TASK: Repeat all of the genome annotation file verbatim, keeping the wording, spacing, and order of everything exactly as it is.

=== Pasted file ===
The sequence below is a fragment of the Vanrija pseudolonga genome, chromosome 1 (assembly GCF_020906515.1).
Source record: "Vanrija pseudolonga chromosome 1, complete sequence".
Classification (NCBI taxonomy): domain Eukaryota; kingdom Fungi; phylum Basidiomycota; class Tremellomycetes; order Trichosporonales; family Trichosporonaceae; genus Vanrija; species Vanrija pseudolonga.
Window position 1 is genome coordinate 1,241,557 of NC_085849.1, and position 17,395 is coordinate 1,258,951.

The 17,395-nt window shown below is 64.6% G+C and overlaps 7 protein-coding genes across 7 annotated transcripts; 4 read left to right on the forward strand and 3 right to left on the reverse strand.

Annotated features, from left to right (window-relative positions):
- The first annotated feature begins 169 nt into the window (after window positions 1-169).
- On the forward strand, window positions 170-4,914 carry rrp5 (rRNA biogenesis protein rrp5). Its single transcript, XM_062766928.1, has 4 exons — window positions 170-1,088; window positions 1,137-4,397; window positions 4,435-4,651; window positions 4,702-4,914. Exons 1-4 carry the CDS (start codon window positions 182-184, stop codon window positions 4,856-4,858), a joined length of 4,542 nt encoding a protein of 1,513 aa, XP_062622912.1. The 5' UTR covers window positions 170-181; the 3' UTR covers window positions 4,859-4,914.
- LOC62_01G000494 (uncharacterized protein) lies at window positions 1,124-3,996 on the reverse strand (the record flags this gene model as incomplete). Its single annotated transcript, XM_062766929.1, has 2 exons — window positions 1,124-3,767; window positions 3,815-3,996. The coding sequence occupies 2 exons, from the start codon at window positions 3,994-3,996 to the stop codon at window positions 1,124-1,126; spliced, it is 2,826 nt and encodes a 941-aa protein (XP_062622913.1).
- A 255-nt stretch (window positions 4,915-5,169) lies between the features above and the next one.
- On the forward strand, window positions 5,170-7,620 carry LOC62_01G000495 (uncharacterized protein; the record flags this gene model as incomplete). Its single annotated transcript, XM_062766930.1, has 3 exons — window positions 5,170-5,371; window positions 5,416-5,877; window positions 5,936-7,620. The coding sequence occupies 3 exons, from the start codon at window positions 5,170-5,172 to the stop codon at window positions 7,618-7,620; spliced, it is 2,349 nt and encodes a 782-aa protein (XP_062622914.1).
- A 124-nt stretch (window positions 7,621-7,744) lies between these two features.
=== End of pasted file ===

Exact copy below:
The sequence below is a fragment of the Vanrija pseudolonga genome, chromosome 1 (assembly GCF_020906515.1).
Source record: "Vanrija pseudolonga chromosome 1, complete sequence".
Classification (NCBI taxonomy): domain Eukaryota; kingdom Fungi; phylum Basidiomycota; class Tremellomycetes; order Trichosporonales; family Trichosporonaceae; genus Vanrija; species Vanrija pseudolonga.
Window position 1 is genome coordinate 1,241,557 of NC_085849.1, and position 17,395 is coordinate 1,258,951.

The 17,395-nt window shown below is 64.6% G+C and overlaps 7 protein-coding genes across 7 annotated transcripts; 4 read left to right on the forward strand and 3 right to left on the reverse strand.

Annotated features, from left to right (window-relative positions):
- The first annotated feature begins 169 nt into the window (after window positions 1-169).
- On the forward strand, window positions 170-4,914 carry rrp5 (rRNA biogenesis protein rrp5). Its single transcript, XM_062766928.1, has 4 exons — window positions 170-1,088; window positions 1,137-4,397; window positions 4,435-4,651; window positions 4,702-4,914. Exons 1-4 carry the CDS (start codon window positions 182-184, stop codon window positions 4,856-4,858), a joined length of 4,542 nt encoding a protein of 1,513 aa, XP_062622912.1. The 5' UTR covers window positions 170-181; the 3' UTR covers window positions 4,859-4,914.
- LOC62_01G000494 (uncharacterized protein) lies at window positions 1,124-3,996 on the reverse strand (the record flags this gene model as incomplete). Its single annotated transcript, XM_062766929.1, has 2 exons — window positions 1,124-3,767; window positions 3,815-3,996. The coding sequence occupies 2 exons, from the start codon at window positions 3,994-3,996 to the stop codon at window positions 1,124-1,126; spliced, it is 2,826 nt and encodes a 941-aa protein (XP_062622913.1).
- A 255-nt stretch (window positions 4,915-5,169) lies between the features above and the next one.
- On the forward strand, window positions 5,170-7,620 carry LOC62_01G000495 (uncharacterized protein; the record flags this gene model as incomplete). Its single annotated transcript, XM_062766930.1, has 3 exons — window positions 5,170-5,371; window positions 5,416-5,877; window positions 5,936-7,620. The coding sequence occupies 3 exons, from the start codon at window positions 5,170-5,172 to the stop codon at window positions 7,618-7,620; spliced, it is 2,349 nt and encodes a 782-aa protein (XP_062622914.1).
- A 124-nt stretch (window positions 7,621-7,744) lies between these two features.